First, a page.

Acquisition

Pentagon submits acquisition reform ideas to Congress

Frank Kendall.

DOD's Frank Kendall told Congress that "the rules our program managers must follow are still too complicated and burdensome."

The Pentagon's top acquisition official submitted legislative proposals to the House Armed Services Committee on Jan. 28 aimed at simplifying what practitioners and observers say is an overly complex acquisition process.

The hearing was the opening salvo in a debate the 114th Congress is likely to have over how to halt erosion of the United States' advantage in defense technology relative to its adversaries.

The legislative suggestions include reducing documentation, clarifying the role of Milestone Decision Authorities, simplifying rules for supporting an acquisition program throughout its life cycle, and defining the roles of two Pentagon offices in overseeing business systems.

The proposals came from Frank Kendall, undersecretary of Defense for acquisition, technology and logistics, who warned the committee about the potential for the Defense Department's bureaucracy to slow the deployment of technology to meet new threats.

In managing an acquisition contract, "the rules our program managers must follow are still too complicated and burdensome," he said. "We need the flexibility to tailor our contracts consistent with all of the various types of situations that we face."

The proposals are part of a much broader initiative Kendall is leading to make an often byzantine acquisition process more responsive to the Pentagon's weapons and IT needs. In September, he unveiled a draft of Better Buying Power 3.0, which seeks to keep acquisition costs down by fostering more competition. A spokesperson for Kendall said the final version of that guidance will be issued in mid-February.

BBP 3.0 overlaps with congressional efforts to reform the acquisition process. New House Armed Services Chairman Mac Thornberry (R-Texas) takes a long view of acquisition reform and said he hopes the annual defense authorization bills can incrementally make the process more agile.

"This is not a one-shot deal," Thornberry told reporters after the hearing. "We're going to keep after it and after it and after it because we have to do better."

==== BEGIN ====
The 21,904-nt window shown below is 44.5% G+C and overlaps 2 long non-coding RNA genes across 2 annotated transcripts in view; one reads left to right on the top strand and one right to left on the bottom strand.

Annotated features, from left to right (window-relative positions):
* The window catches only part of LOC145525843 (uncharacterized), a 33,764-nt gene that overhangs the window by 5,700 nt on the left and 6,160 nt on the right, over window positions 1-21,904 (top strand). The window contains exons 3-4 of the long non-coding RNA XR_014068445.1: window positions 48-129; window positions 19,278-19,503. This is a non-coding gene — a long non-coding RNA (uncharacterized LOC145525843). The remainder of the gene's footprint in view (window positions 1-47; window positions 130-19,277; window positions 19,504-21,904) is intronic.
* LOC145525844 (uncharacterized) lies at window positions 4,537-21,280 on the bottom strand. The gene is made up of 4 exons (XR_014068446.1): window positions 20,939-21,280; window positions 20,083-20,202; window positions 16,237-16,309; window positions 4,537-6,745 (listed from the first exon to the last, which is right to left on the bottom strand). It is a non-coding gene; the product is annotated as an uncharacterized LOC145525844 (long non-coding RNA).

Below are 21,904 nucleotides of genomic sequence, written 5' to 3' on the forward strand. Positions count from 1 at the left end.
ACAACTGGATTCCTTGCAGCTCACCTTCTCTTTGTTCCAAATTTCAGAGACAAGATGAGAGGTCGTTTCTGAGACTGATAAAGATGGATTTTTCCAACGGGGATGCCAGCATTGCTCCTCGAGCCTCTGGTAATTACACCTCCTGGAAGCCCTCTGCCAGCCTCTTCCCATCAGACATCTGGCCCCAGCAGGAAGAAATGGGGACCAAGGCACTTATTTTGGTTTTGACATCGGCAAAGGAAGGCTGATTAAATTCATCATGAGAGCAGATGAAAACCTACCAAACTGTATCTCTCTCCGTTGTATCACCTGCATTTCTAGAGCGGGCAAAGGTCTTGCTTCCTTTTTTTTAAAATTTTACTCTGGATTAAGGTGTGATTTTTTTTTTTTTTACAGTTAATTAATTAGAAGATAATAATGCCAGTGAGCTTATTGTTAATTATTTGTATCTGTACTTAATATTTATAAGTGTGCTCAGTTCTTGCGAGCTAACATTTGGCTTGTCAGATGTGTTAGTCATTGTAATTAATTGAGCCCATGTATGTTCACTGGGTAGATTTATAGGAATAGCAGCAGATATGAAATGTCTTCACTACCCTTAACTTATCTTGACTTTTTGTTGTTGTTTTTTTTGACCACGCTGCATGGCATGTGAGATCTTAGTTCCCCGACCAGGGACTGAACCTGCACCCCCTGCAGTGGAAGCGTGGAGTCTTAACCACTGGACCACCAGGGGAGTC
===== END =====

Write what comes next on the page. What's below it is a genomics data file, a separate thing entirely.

He also said he plans to have his committee release its own acquisition proposals in March and solicit feedback from industry associations. "This is too complex to think that we understand all of the consequences of what we suggest," he added.

Thornberry and Kendall have been collaborating on the issue for some time. In an interview last May, Thornberry told FCW that Kendall had shown a willingness to work closely with lawmakers on acquisition reform. "This is not something that can just be imposed from Congress," he said at the time. "It has to be a joint effort, and [Kendall has] been good at that."

The two men showed signs of being in agreement at the Jan. 28 hearing. Thornberry nodded when Kendall told the committee that the Pentagon must get better at taking calculated risks to acquire cutting-edge technology.

About the Author

Sean Lyngaas is an FCW staff writer covering defense, cybersecurity and intelligence issues. Prior to joining FCW, he was a reporter and editor at Smart Grid Today, where he covered everything from cyber vulnerabilities in the U.S. electric grid to the national energy policies of Britain and Mexico. His reporting on a range of global issues has appeared in publications such as The Atlantic, The Economist, The Washington Diplomat and The Washington Post.

Lyngaas is an active member of the National Press Club, where he served as chairman of the Young Members Committee. He earned his M.A. in international affairs from The Fletcher School of Law and Diplomacy at Tufts University, and his B.A. in public policy from Duke University.

Click here for previous articles by Lyngaas, or connect with him on Twitter: @snlyngaas.


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